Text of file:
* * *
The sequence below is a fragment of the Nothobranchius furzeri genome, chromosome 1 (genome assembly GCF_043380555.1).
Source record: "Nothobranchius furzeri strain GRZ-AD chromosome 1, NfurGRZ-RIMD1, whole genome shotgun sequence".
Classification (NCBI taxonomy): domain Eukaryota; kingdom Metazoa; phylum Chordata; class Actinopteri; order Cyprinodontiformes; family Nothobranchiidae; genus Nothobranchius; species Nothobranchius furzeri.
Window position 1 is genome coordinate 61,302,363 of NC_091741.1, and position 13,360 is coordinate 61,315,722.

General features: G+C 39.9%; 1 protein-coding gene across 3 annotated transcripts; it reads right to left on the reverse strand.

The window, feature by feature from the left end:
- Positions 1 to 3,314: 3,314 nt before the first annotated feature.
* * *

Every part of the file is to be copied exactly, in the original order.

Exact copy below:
The sequence below is a fragment of the Nothobranchius furzeri genome, chromosome 1 (genome assembly GCF_043380555.1).
Source record: "Nothobranchius furzeri strain GRZ-AD chromosome 1, NfurGRZ-RIMD1, whole genome shotgun sequence".
Classification (NCBI taxonomy): domain Eukaryota; kingdom Metazoa; phylum Chordata; class Actinopteri; order Cyprinodontiformes; family Nothobranchiidae; genus Nothobranchius; species Nothobranchius furzeri.
Window position 1 is genome coordinate 61,302,363 of NC_091741.1, and position 13,360 is coordinate 61,315,722.

General features: G+C 39.9%; 1 protein-coding gene across 3 annotated transcripts; it reads right to left on the reverse strand.

The window, feature by feature from the left end:
- Positions 1 to 3,314: 3,314 nt before the first annotated feature.